Springing into Ak-O-Mak

 

Dianne and Catherine ventured north for the second time this month to see how Ak-O-Mak fared during the annual spring thaw, complicated this year by very high water levels.

 

As you may know, large parts of Ontario have been challenged by flooding.  Ahmic Lake has also experienced record-high water levels.  The good news:  the water level dropped a good foot or so this week.  The bad news:  the Main Dock took a direct hit from the huge ice flows and north wind.  It was Old Man Winter’s last vandalous kick on his way out!  Our enormous dock was picked up and shoved three feet on land like it was made of cardboard!  Jim and his crew have been busy all week with these costly repairs, a challenging task in the very icey waters.  

 

Speaking of ice, we had dockside seats for the disappearance of the last chunks of ice from the lake during Saturday’s happy hour, a first for us. (the ice that is, not the happy hour!)

 

 It was a fabulous weekend with all of the elements that make a perfect, spring retreat:  beautiful weather, a bit of wildlife and NO BUGS! 

 

Three pairs of Canada Geese availed themselves of camp’s bay as their honeymoon destination and they seemed delighted to show off their elaborate mating ritual.  What a song and dance!  Imagine three pairs of geese suddenly cranked up in unison, wing to wing with their partner, swimming figure eights, intertwining necks, honking up a storm…a veritable synchronized cacophony!

 

Dory, the maximally-courageous-miniature schnauzer, put the run on two deer caught grazing at the edge of the forest. The deer were gone in a nano-second whilst Dory, clad in her bright yellow raincoat, was left bouncing around aimlessly and excitedly trying to pick up a long gone scent.  Dory remains a serious threat, however, to the many moles and one groundhog living on camp…especially if they ever decide to hold a ‘staring contest’.  This great, rodent-killing-machine has a ‘system’, encoded in her DNA for millenia.  With great stealth she slowly approached the gofer hole from down wind, head held low, hackles up, ears back.  Then, without a thought for her safety, she fixed her death stare into the dirt abyss…and patiently waited for her unsuspecting victim to surface…which… he never did.  In fact, we never saw the groundhog at all this weekend.  We didn’t have the heart to tell Dory that her prey was AWAL and probably saw her from a mile away in that bright yellow jacket!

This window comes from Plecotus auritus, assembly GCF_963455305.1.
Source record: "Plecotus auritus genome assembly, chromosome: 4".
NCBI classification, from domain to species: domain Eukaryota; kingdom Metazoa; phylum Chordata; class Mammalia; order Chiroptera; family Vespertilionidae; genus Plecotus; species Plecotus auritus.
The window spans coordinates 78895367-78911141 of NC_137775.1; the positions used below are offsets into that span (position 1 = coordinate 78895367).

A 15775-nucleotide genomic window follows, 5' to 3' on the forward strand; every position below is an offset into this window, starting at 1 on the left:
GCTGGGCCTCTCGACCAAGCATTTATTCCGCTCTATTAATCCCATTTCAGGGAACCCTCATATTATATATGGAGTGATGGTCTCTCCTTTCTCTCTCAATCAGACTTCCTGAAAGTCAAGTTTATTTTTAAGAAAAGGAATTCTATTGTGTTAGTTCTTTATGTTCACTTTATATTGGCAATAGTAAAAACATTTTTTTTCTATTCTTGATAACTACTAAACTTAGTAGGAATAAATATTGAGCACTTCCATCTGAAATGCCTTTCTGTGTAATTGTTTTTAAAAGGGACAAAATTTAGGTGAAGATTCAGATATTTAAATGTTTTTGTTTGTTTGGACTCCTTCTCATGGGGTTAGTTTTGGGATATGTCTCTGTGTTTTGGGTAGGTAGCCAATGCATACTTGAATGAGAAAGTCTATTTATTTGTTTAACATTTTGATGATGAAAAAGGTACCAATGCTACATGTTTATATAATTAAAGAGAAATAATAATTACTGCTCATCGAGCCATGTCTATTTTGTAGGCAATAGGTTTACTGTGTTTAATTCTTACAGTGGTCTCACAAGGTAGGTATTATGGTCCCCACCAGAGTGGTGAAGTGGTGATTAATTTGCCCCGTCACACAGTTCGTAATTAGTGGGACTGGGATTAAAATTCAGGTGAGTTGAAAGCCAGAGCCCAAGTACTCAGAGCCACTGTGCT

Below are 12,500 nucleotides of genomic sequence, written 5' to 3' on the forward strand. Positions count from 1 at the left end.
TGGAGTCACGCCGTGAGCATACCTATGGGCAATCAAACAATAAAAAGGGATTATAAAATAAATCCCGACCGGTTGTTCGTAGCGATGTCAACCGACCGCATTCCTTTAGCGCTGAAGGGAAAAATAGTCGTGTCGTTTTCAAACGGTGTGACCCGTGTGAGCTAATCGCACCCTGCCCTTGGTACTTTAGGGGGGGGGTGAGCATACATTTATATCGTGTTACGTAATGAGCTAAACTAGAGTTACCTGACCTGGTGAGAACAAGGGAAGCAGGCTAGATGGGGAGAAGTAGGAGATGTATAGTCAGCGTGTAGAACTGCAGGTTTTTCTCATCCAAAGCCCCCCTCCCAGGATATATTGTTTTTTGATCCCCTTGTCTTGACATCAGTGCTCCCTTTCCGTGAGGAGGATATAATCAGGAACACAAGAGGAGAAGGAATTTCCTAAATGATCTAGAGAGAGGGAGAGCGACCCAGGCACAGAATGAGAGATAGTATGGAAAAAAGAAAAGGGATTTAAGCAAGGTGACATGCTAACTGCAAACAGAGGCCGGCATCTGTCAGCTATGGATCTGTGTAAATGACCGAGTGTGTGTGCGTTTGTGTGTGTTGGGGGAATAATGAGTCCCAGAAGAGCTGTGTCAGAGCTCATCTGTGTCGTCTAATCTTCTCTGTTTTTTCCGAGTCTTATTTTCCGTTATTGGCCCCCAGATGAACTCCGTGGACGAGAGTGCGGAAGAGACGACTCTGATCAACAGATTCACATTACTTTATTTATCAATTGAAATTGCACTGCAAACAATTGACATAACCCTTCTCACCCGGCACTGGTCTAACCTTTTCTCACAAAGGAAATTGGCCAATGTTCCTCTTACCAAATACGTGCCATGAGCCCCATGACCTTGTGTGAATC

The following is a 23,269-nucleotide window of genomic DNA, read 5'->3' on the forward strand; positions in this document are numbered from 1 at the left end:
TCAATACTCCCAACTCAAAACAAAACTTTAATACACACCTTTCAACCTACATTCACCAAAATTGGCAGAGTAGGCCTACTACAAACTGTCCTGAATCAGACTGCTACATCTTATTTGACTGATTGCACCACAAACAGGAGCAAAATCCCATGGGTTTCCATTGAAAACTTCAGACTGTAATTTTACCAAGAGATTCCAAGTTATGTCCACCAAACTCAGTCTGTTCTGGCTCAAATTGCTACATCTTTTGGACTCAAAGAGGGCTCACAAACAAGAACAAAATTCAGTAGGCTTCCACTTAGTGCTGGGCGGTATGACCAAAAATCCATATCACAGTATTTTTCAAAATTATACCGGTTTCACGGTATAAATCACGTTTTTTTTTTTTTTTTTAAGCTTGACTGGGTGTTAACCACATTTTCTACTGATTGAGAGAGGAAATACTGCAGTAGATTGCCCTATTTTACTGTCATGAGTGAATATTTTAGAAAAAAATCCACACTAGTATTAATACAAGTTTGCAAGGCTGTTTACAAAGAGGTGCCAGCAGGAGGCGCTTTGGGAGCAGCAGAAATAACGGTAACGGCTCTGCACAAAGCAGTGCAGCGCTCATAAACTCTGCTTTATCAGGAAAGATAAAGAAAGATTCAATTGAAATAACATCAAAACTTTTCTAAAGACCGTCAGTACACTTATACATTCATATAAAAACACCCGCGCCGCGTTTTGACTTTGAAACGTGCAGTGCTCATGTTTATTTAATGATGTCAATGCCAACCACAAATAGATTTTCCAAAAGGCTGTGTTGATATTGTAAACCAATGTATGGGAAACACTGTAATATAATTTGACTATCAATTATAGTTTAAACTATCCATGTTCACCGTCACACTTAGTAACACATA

The wilderness is coming to life again.  The greyish canvass of the dormant forest is showing its first hint of new life with a blush of emerald near Fun Cross.  The seasonal waterfall beyond the path is the dominant sound heard throughout camp, its rushing waters echoing off the barren trees and rocks.  A few birds have announced themselves, but the most entertaining is a certain woodpecker who delights in pecking on a metal sign or utility pole.  It’s kind of funny to hear a sound like “hammering on a trash can lid” and imagine this quirky little woodpecker, perhaps with a bent bill?

In the wetlands beside the Rocky Reef Road, dozens of mallards and wood ducks created a curious din of lively quacking, at least until they sensed one’s approach.    Then instantly, as if cued by a maestro, perfect silence.

 

A beautiful weekend with loads of sunshine made it easy to “linger a little longer” and we made the most of the lengthening spring days.  Heading home along highway 124, we were treated to the sight of 2 young moose, apparently twins, grazing among the bullrushes!

 

You never know the wonders you’ll see at Camp Ak-O-Mak and we can’t wait til next weekend.  

 

We’ll keep you posted.